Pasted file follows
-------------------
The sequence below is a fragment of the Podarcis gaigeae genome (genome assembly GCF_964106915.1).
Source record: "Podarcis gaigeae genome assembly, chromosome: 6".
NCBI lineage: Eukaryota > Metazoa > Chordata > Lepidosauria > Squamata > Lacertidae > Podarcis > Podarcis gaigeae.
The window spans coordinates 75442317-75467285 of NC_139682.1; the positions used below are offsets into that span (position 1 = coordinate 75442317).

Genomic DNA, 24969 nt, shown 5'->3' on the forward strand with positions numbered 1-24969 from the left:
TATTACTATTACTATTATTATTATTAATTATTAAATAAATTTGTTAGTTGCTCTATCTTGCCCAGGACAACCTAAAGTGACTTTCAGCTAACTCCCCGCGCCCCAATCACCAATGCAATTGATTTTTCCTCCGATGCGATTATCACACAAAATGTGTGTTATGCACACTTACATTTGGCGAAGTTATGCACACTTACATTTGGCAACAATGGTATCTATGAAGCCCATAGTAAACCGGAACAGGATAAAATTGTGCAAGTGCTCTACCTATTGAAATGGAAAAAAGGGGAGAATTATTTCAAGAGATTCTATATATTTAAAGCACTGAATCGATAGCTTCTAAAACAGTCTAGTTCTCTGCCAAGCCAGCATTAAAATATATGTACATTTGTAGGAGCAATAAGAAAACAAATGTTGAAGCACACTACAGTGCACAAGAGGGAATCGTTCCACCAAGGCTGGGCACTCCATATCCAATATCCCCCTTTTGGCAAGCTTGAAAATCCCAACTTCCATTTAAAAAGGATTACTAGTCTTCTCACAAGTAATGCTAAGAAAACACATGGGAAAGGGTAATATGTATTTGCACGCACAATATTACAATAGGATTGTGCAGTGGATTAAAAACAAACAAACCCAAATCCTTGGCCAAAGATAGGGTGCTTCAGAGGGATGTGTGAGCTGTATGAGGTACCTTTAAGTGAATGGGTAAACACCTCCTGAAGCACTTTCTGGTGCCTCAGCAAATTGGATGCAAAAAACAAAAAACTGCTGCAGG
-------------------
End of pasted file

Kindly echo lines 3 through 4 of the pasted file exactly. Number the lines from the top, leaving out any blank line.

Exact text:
NCBI lineage: Eukaryota > Metazoa > Chordata > Lepidosauria > Squamata > Lacertidae > Podarcis > Podarcis gaigeae.
The window spans coordinates 75442317-75467285 of NC_139682.1; the positions used below are offsets into that span (position 1 = coordinate 75442317).